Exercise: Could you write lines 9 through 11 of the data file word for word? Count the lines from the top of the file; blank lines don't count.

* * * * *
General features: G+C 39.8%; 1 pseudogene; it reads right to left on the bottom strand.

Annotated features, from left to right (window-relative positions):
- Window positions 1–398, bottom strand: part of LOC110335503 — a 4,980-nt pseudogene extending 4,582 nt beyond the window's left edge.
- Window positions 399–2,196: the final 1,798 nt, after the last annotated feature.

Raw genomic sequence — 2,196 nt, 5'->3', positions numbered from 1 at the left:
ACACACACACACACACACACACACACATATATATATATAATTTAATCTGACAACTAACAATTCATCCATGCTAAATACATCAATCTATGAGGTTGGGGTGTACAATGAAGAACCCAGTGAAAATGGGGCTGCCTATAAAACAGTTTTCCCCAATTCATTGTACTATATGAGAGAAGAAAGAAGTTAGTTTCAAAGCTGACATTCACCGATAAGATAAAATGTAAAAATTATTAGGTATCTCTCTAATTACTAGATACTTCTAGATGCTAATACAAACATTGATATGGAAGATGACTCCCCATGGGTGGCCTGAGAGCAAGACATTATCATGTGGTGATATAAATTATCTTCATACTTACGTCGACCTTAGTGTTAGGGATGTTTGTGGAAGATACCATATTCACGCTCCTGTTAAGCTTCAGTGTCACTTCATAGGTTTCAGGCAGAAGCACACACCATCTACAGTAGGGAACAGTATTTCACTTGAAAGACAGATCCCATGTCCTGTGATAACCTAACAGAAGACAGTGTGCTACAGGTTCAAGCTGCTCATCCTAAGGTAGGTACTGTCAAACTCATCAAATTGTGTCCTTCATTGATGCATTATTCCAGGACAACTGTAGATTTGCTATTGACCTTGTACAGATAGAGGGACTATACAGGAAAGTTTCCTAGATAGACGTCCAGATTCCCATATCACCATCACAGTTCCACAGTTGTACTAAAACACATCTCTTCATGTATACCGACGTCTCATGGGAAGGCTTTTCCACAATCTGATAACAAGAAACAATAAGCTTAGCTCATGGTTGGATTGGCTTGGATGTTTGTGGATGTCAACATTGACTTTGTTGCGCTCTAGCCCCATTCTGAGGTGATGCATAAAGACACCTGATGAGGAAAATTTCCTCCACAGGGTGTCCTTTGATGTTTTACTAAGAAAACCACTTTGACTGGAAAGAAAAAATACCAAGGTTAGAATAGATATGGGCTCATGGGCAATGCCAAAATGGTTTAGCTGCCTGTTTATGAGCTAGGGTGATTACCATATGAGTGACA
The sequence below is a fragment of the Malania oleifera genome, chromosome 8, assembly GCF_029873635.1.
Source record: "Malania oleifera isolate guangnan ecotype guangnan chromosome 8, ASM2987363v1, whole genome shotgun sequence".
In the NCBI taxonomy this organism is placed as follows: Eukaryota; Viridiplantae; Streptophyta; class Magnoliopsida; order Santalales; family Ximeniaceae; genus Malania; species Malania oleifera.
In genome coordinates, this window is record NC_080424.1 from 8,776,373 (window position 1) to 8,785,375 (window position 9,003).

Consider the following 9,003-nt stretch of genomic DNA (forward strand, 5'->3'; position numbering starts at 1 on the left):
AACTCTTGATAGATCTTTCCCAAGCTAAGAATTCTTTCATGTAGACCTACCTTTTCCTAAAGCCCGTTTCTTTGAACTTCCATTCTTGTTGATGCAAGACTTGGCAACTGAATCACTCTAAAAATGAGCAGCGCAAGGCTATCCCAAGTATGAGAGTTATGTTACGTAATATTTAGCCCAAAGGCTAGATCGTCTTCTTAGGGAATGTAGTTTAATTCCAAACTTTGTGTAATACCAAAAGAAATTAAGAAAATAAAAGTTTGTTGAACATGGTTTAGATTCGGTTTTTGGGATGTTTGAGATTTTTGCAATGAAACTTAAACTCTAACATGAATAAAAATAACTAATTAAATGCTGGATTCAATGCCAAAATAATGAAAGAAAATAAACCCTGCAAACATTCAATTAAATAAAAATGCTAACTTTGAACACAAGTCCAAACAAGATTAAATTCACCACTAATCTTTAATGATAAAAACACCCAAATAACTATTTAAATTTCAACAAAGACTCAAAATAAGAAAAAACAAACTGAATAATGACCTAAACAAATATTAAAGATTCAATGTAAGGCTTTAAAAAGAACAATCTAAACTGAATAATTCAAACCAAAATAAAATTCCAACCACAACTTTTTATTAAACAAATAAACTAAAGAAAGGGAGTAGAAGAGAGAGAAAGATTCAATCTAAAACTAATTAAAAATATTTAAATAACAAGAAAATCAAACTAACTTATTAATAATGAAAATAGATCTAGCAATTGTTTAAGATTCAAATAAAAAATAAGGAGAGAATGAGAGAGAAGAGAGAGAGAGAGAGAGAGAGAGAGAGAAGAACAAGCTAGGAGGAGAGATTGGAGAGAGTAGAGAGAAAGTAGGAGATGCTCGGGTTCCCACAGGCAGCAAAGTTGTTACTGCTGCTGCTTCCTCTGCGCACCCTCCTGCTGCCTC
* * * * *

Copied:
In the NCBI taxonomy this organism is placed as follows: Eukaryota; Viridiplantae; Streptophyta; class Magnoliopsida; order Santalales; family Ximeniaceae; genus Malania; species Malania oleifera.
In genome coordinates, this window is record NC_080424.1 from 8,776,373 (window position 1) to 8,785,375 (window position 9,003).

Consider the following 9,003-nt stretch of genomic DNA (forward strand, 5'->3'; position numbering starts at 1 on the left):